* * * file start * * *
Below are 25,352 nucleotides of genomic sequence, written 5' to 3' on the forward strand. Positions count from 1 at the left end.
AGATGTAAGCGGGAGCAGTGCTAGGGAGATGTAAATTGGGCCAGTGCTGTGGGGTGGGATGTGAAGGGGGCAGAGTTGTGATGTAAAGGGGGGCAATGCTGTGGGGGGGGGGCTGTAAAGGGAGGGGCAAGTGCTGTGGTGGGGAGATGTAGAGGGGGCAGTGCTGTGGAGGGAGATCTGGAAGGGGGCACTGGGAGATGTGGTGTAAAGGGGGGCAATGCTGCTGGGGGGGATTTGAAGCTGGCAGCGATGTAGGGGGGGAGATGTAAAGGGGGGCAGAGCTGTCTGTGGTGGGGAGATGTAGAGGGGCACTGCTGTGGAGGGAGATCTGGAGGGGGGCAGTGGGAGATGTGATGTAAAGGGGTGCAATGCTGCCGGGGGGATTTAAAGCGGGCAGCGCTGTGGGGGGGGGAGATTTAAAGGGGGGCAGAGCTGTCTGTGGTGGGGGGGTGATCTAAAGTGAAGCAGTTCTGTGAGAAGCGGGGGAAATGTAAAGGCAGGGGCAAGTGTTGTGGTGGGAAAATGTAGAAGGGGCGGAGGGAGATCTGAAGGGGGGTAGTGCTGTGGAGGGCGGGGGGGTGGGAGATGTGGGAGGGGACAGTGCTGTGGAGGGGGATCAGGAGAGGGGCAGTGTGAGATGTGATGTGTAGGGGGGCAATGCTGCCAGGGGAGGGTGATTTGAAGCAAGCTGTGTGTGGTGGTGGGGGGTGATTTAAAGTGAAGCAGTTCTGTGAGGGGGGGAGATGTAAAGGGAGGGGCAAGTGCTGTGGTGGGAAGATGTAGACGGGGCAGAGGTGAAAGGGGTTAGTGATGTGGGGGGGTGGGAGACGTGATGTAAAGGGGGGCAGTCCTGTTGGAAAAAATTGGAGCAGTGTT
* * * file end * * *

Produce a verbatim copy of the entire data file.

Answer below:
Below are 25,352 nucleotides of genomic sequence, written 5' to 3' on the forward strand. Positions count from 1 at the left end.
AGATGTAAGCGGGAGCAGTGCTAGGGAGATGTAAATTGGGCCAGTGCTGTGGGGTGGGATGTGAAGGGGGCAGAGTTGTGATGTAAAGGGGGGCAATGCTGTGGGGGGGGGGCTGTAAAGGGAGGGGCAAGTGCTGTGGTGGGGAGATGTAGAGGGGGCAGTGCTGTGGAGGGAGATCTGGAAGGGGGCACTGGGAGATGTGGTGTAAAGGGGGGCAATGCTGCTGGGGGGGATTTGAAGCTGGCAGCGATGTAGGGGGGGAGATGTAAAGGGGGGCAGAGCTGTCTGTGGTGGGGAGATGTAGAGGGGCACTGCTGTGGAGGGAGATCTGGAGGGGGGCAGTGGGAGATGTGATGTAAAGGGGTGCAATGCTGCCGGGGGGATTTAAAGCGGGCAGCGCTGTGGGGGGGGGAGATTTAAAGGGGGGCAGAGCTGTCTGTGGTGGGGGGGTGATCTAAAGTGAAGCAGTTCTGTGAGAAGCGGGGGAAATGTAAAGGCAGGGGCAAGTGTTGTGGTGGGAAAATGTAGAAGGGGCGGAGGGAGATCTGAAGGGGGGTAGTGCTGTGGAGGGCGGGGGGGTGGGAGATGTGGGAGGGGACAGTGCTGTGGAGGGGGATCAGGAGAGGGGCAGTGTGAGATGTGATGTGTAGGGGGGCAATGCTGCCAGGGGAGGGTGATTTGAAGCAAGCTGTGTGTGGTGGTGGGGGGTGATTTAAAGTGAAGCAGTTCTGTGAGGGGGGGAGATGTAAAGGGAGGGGCAAGTGCTGTGGTGGGAAGATGTAGACGGGGCAGAGGTGAAAGGGGTTAGTGATGTGGGGGGGTGGGAGACGTGATGTAAAGGGGGGCAGTCCTGTTGGAAAAAATTGGAGCAGTGTT